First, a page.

Everybody knows George Washington wore false teeth, but the conventional story – that they were wooden – is myth, not fact. Recent laser scans of the first American president’s dentures reveal they were constructed from a variety of materials, including ivory, gold, and animal teeth. The Founding Father started losing his teeth at age 22, and had only one natural tooth remaining by the time of his inauguration in 1789. But even Dallas dentists might be surprised to discover that the history of false teeth stretches back far longer than Washington’s day; believe it or not, these essential prosthetics have been around for millennia.
As early as 700 BC, Etruscans constructed tooth replacements out of human and animal teeth, a practice that continued until the nineteenth century. Complete dentures that resembled the modern-day versions appeared in sixteenth-century Japan and were made out of wood. By the eighteenth century, ivory and porcelain teeth had been introduced, followed by high-quality dentures constructed from porcelain mounted on gold plates. Eventually, more elaborate materials were replaced by resin and plastic compounds (probably a good thing, if you can imagine trying to chew a T-bone with a set of porcelain falsies).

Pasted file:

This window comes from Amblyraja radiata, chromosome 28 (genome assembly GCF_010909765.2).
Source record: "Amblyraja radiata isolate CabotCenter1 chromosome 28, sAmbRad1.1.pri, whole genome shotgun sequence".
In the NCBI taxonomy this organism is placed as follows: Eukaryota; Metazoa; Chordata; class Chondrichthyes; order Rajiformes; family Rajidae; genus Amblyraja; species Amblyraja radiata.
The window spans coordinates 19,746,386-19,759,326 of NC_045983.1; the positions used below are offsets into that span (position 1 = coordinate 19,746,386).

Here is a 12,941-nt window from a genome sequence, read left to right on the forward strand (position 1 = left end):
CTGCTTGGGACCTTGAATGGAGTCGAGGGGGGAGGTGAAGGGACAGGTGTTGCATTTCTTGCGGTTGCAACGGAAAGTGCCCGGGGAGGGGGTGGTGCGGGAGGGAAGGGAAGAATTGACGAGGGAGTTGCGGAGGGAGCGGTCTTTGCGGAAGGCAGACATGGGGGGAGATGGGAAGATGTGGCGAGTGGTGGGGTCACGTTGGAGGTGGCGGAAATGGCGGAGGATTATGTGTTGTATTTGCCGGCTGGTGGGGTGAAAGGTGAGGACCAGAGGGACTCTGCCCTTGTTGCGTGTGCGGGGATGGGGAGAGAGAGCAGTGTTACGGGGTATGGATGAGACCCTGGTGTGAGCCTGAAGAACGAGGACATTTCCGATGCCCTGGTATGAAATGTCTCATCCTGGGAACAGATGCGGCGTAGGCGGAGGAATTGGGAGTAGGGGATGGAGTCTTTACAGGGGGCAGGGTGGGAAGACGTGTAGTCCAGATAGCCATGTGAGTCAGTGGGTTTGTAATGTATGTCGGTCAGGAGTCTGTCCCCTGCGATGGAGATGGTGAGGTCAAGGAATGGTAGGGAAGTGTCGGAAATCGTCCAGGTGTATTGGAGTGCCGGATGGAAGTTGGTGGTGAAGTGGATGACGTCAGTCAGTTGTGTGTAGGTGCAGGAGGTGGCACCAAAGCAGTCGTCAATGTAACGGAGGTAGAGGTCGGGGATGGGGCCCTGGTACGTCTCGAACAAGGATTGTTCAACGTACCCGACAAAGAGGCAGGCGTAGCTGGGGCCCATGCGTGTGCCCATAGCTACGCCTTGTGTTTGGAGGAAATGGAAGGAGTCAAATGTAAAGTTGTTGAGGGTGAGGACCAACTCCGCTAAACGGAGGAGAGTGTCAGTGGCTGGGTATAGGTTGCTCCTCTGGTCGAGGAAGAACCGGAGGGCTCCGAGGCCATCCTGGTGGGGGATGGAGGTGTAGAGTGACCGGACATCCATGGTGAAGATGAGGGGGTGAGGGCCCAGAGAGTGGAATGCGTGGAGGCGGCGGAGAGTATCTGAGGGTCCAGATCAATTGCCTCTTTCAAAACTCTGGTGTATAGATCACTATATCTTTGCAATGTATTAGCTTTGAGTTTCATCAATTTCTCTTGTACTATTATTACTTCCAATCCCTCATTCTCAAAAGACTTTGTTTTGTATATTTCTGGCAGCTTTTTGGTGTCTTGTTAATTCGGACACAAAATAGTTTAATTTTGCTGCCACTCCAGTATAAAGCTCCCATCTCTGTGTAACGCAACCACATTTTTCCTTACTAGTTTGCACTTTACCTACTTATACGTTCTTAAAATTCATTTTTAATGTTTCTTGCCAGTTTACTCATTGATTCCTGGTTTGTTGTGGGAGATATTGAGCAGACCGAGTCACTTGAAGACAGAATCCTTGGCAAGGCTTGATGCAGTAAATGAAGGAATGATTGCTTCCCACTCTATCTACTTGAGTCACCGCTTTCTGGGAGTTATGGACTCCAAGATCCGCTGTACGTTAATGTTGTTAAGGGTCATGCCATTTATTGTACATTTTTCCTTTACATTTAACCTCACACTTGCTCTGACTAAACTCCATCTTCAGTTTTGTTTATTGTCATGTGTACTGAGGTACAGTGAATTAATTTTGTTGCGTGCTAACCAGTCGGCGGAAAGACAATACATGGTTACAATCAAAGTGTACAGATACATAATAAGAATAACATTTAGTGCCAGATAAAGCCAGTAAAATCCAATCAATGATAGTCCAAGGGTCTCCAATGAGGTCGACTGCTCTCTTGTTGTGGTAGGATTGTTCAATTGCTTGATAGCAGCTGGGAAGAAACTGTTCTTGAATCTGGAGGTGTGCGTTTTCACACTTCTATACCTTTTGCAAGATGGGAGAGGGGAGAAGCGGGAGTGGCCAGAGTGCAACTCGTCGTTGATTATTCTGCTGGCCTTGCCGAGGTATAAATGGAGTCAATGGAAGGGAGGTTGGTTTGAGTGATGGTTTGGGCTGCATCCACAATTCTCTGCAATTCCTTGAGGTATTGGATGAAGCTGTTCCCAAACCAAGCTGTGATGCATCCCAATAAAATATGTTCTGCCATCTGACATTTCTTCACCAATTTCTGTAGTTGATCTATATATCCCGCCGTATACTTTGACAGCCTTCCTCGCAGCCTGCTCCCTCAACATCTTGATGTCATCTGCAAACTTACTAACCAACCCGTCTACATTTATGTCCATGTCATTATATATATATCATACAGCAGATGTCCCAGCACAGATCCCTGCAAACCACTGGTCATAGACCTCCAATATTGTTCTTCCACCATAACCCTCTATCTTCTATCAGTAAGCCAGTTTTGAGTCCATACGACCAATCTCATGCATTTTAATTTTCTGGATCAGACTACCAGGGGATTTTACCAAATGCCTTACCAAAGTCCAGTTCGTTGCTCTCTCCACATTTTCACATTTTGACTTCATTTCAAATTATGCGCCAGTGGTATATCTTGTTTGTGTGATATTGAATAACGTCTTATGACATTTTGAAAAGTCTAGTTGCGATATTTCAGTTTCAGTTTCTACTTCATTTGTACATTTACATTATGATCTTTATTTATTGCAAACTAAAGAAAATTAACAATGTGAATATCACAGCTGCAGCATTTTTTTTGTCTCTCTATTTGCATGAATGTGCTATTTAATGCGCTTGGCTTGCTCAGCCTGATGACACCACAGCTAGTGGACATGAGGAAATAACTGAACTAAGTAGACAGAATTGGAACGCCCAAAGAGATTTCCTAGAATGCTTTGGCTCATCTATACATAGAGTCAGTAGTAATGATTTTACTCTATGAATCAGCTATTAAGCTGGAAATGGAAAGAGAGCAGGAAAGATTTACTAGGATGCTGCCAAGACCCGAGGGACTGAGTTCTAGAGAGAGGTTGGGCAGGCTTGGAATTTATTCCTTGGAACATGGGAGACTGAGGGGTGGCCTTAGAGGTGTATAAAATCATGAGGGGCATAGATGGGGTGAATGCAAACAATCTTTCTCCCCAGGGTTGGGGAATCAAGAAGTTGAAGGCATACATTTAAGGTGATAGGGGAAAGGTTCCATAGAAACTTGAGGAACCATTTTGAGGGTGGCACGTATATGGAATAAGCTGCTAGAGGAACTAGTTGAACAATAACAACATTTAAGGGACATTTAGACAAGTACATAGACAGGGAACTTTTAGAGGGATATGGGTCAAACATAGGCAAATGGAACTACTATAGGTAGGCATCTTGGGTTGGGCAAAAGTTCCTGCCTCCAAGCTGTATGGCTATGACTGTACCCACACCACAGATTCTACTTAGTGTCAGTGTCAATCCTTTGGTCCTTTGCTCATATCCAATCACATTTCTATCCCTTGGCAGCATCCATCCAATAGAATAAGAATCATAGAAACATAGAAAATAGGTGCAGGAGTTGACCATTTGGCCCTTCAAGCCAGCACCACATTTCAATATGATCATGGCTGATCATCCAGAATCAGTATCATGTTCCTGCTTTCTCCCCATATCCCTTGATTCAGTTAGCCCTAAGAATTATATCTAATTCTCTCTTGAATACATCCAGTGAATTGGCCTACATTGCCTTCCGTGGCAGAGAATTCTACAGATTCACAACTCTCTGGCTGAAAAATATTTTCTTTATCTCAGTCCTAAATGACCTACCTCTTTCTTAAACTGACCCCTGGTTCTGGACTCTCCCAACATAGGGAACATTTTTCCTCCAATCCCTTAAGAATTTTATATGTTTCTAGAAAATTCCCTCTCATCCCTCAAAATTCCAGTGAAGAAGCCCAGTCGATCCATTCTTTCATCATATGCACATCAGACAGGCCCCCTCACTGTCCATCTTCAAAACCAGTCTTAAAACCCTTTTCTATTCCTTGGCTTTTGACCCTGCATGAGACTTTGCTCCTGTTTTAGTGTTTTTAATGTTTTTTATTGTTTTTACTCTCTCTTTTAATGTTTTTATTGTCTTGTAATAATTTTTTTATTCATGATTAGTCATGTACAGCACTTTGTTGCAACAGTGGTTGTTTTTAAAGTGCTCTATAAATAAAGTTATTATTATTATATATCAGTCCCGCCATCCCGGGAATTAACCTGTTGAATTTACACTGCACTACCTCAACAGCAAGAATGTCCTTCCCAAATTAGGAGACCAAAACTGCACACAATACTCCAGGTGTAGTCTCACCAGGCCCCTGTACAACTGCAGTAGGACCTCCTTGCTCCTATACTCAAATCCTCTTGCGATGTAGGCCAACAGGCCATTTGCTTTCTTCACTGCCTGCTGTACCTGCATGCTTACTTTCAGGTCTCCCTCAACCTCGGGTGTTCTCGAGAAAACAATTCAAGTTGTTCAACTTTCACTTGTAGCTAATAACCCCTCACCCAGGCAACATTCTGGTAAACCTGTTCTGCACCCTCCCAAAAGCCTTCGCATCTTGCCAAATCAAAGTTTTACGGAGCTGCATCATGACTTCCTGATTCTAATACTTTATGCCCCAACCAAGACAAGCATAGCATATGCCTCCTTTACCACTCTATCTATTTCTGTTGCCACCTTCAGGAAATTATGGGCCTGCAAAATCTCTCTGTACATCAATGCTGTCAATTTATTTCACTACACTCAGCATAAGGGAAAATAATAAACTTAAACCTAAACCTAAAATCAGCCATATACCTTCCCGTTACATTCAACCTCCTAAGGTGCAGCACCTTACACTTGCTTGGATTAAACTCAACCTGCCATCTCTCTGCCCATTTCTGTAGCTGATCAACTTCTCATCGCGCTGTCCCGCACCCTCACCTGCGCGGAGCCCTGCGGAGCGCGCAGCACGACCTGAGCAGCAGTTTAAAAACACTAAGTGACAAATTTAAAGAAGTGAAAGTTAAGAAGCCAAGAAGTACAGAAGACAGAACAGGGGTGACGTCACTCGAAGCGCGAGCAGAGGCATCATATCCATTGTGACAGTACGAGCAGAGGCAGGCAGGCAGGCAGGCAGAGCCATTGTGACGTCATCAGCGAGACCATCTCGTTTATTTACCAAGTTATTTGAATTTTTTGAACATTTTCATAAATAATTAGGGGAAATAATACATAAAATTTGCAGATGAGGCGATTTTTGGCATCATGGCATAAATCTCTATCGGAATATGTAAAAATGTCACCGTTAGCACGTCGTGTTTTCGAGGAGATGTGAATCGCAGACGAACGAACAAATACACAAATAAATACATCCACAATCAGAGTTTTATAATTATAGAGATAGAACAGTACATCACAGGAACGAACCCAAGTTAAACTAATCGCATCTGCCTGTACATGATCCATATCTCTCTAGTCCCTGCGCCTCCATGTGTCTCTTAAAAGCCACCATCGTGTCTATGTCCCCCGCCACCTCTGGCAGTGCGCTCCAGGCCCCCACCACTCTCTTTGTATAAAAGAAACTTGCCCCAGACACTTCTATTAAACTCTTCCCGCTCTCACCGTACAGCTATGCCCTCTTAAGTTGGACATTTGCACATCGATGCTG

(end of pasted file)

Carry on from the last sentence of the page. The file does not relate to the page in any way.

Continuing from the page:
Washington offers a fascinating case history in dentistry and denture technology – so much so that an entire museum exhibit is dedicated to his oral health. Dallas visitors to Baltimore with a particular interest in the subject can visit the National Museum of Dentistry to see a set of the first president’s ivory dentures and learn about his troublesome teeth – or rather, lack thereof.
True, dental technology has come a long way from the days of animal teeth, ivory bridgework, and potentially toxic metals. But tooth replacement is still a science (or perhaps an art) that requires a fair amount of skill, especially when it comes to full sets of teeth. Indeed, an entire specialized subset of dentistry – prosthodontics – is devoted to the design, implantation, and correction of dentures. Advances in technology mean that dentures are more sophisticated than ever. Modern sets are custom-fit to the patient’s oral structure and formed with materials designed to mimic a real set of teeth.
George Washington was one of the greatest leaders in history, but he also had to have his mouth stuffed with cotton just to look normal in a portrait. Denture wearers in Dallas today are better off, with access to sophisticated oral medicine that Washington could never have imagined.